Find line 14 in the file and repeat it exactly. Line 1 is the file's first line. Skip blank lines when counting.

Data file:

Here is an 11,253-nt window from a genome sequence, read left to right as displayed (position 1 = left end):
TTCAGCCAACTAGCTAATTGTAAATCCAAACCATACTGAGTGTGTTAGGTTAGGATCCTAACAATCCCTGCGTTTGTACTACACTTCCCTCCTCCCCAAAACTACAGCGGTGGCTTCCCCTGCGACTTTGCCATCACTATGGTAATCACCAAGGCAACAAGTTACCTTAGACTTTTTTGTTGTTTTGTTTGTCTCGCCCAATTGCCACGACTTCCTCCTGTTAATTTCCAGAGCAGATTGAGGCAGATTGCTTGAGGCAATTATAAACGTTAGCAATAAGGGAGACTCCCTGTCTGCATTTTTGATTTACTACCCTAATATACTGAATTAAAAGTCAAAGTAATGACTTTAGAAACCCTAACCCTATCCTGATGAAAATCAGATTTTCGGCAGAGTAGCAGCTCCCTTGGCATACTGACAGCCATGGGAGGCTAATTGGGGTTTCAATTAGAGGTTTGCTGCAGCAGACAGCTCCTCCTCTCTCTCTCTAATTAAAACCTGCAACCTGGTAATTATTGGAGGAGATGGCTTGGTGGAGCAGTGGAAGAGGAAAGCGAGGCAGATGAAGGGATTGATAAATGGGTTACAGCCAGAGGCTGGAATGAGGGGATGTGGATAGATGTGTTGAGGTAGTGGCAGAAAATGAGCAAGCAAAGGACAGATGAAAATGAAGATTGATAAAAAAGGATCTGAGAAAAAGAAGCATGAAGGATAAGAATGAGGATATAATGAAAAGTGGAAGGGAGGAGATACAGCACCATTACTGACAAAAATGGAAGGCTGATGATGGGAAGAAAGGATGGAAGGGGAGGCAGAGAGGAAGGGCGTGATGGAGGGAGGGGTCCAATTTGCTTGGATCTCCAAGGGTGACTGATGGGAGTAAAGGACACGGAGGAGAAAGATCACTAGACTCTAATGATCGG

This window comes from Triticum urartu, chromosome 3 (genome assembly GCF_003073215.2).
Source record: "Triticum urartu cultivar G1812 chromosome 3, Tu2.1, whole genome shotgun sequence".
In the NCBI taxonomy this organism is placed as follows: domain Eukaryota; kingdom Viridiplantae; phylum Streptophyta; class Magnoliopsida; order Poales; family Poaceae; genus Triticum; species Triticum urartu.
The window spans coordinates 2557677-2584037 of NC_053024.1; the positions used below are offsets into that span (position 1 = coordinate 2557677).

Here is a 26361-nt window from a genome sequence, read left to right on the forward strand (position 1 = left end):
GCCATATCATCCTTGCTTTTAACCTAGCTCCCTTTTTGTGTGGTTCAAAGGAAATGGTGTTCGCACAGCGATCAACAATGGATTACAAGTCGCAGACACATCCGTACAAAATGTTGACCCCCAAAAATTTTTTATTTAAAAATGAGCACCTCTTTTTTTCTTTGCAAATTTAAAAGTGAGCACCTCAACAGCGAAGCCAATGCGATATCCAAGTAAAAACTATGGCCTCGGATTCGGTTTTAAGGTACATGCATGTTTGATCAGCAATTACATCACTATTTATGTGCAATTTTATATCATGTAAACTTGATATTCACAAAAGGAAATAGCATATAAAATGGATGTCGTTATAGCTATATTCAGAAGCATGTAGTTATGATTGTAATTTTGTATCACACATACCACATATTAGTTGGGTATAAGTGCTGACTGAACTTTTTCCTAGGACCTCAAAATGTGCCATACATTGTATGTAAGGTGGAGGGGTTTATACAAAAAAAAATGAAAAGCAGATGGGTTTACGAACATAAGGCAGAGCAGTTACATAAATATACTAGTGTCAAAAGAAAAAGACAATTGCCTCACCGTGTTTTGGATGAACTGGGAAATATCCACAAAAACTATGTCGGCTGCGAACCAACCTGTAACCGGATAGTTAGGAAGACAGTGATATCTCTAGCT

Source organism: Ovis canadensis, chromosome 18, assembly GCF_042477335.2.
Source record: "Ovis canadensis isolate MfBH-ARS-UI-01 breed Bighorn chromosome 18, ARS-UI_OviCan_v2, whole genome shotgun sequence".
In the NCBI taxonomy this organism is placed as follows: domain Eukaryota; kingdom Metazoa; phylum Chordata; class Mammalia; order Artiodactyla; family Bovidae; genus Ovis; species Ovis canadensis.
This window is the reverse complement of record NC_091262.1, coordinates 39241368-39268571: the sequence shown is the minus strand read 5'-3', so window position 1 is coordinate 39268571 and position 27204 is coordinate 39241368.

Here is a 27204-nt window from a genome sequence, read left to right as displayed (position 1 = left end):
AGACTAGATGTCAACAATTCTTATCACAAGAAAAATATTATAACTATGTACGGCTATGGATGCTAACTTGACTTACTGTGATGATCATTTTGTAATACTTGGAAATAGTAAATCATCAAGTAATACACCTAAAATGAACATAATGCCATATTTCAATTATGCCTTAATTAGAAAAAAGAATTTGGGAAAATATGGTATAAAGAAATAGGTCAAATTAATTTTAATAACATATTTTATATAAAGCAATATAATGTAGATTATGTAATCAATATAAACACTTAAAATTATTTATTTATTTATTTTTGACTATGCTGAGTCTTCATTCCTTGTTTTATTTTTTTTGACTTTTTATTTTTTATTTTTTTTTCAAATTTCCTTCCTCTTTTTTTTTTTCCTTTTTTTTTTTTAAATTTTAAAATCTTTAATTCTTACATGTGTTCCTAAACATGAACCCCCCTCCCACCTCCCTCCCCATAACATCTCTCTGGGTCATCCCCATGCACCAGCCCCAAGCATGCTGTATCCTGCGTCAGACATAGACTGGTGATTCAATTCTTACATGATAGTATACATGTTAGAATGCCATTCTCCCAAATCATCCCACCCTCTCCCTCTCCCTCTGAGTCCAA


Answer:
AGACTAGATGTCAACAATTCTTATCACAAGAAAAATATTATAACTATGTACGGCTATGGATGCTAACTTGACTTACTGTGATGATCATTTTGTAATACTTGGAAATAGTAAATCATCAAGTAATACACCTAAAATGAACATAATGCCATATTTCAATTATGCCTTAATTAGAAAAAAGAATTTGGGAAAATATGGTATAAAGAAATAGGTCAAATTAATTTTAATAACATATTTTATATAAAGCAATATAATGTAGATTATGTAATCAATATAAACACTTAAAATTATTTATTTATTTATTTTTGACTATGCTGAGTCTTCATTCCTTGTTTTATTTTTTTTGACTTTTTATTTTTTATTTTTTTTTCAAATTTCCTTCCTCTTTTTTTTTTTCCTTTTTTTTTTTTAAATTTTAAAATCTTTAATTCTTACATGTGTTCCTAAACATGAACCCCCCTCCCACCTCCCTCCCCATAACATCTCTCTGGGTCATCCCCATGCACCAGCCCCAAGCATGCTGTATCCTGCGTCAGACATAGACTGGTGATTCAATTCTTACATGATAGTATACATGTTAGAATGCCATTCTCCCAAATCATCCCACCCTCTCCCTCTCCCTCTGAGTCCAA